When parents with minor children get divorced, the relationship between spouses doesn’t end; it just changes. They now have to learn how to co-parent effectively. This can be very challenging especially if it was an acrimonious divorce and there are still lingering feelings of anger, resentment and sadness. However, it is essential to put those emotions aside for the sake of the children. The mental health effects of divorce can linger in children affecting their relationships with parents, extended family and future partners. If you are co-parenting after divorce, here are a few tips to keep in mind.
Don’t put your child in the middle
It’s not enough to just refrain from fighting in front of your children. You also shouldn’t bad mouth your ex-spouse, his or her family members or new significant other. Your family members also shouldn’t make disparaging remarks about your ex. Don’t say anything or act in a way that makes your children feel like they should pick sides. If one of you does say inappropriate things to the children, the other parent should try to neutralize it with the children and focus on reassuring the children that you are both there for them. You can address the issue of what was said separately with your spouse at another time.
Demonstrate a united front to your children
You and your ex should be on the same page when telling your children about the divorce and how it will impact them. Your children need stability and to know they are loved so they can better cope with the divorce. If you are at odds with each other, your children will be affected. It may also lead to your children trying to leverage one parent against the other, which will only lead to more conflicts between parents and children.
Find common ground in resolving disputes over your children
There will constantly be parenting decisions that need to be made post-divorce, including those involving healthcare, education, activities, parenting time and other matters. It is critical to be able to deal with your ex respectfully and negotiate a compromise when you don’t agree. If you cannot settle on your own, you should consider using a parenting coordinator. A parenting coordinator (PC) is a licensed mental health professional or licensed attorney with specific training and experience who assists parents who cannot resolve their disputes to keep them out of court.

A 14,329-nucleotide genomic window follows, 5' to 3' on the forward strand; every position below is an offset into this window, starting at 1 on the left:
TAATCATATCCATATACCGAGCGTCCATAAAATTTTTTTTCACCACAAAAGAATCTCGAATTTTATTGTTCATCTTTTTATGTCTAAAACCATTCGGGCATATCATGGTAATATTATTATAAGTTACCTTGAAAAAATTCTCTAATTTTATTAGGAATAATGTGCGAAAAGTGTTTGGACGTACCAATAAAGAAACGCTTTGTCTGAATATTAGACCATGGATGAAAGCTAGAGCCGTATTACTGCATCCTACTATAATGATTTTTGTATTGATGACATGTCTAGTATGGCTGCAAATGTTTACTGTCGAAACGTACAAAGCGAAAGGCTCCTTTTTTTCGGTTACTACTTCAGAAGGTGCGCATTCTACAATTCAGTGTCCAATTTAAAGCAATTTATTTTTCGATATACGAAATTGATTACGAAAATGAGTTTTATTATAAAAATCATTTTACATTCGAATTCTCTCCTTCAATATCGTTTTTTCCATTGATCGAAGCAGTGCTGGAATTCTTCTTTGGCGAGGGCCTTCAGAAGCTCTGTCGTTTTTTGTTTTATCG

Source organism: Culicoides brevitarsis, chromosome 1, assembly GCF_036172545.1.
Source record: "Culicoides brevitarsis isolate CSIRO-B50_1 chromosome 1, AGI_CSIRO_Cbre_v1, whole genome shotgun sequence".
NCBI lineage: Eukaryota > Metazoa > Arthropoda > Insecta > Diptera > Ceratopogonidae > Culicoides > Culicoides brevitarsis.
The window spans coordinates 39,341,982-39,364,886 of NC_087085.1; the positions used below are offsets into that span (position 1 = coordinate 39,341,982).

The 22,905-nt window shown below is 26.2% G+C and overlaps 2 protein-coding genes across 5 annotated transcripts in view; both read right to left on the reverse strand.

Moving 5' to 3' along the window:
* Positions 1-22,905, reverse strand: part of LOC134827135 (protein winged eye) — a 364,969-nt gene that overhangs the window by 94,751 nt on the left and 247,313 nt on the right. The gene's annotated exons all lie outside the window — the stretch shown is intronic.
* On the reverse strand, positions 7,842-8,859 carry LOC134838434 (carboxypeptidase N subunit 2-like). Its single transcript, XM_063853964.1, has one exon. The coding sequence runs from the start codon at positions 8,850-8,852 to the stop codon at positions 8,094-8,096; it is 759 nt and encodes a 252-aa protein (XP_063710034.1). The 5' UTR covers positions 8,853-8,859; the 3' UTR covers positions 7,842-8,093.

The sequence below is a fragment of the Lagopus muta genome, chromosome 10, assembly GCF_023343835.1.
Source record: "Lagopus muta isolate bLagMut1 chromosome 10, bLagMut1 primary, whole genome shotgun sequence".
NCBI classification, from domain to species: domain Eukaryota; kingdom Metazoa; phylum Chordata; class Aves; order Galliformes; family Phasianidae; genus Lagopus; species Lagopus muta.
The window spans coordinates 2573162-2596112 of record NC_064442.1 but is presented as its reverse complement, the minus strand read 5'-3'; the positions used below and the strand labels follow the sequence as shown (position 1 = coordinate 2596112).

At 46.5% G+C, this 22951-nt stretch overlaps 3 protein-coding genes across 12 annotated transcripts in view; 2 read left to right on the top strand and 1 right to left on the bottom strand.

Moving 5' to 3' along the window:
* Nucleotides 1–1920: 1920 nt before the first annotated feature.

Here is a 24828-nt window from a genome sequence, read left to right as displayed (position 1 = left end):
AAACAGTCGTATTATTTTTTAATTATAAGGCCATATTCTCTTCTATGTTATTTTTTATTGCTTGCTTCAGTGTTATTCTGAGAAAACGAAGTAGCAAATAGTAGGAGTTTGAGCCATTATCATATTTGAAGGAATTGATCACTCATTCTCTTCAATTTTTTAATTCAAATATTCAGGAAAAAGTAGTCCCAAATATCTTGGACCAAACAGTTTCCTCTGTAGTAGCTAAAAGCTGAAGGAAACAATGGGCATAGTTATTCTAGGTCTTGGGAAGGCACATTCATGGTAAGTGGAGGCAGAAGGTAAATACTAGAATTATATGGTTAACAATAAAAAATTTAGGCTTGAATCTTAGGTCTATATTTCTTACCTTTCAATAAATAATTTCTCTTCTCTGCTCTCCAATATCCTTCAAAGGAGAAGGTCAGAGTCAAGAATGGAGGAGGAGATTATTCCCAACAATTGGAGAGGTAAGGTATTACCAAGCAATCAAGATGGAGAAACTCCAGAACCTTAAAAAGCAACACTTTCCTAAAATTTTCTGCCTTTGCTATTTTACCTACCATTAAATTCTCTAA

Act in the best interests of your children
Even if you think you know what’s best for your child, consider the issue from your child’s perspective. What would make them feel better, loved, protected, and stable? You have to put your feelings aside.
Don’t interfere in the relationship between your child and spouse
One of the factors that courts consider in awarding child custody and parenting time is a parent’s willingness to cooperate with the other parent and encourage a relationship between him or her and the child. If you try to manipulate your children, make it harder for your ex to visit, or otherwise interfere in the relationship, it may affect your custody or visitation. Further, if it escalates, you may be subject to a claim of parental alienation.
If you are withholding visitation because you suspect abuse or neglect, consult an attorney about what to do.
Consult a family or child therapist
While a PC can help, it may be beneficial to seek additional counseling for yourself and/or your child. A therapist can advise you on how to talk to your children and help them manage the transition. He or she can also assist you in dealing with your own feelings that are standing in the way of effective co-parenting with your ex.
If you are engaging in disputes with your former spouse over your children, contact us to discuss how to resolve your conflict in the most effective manner.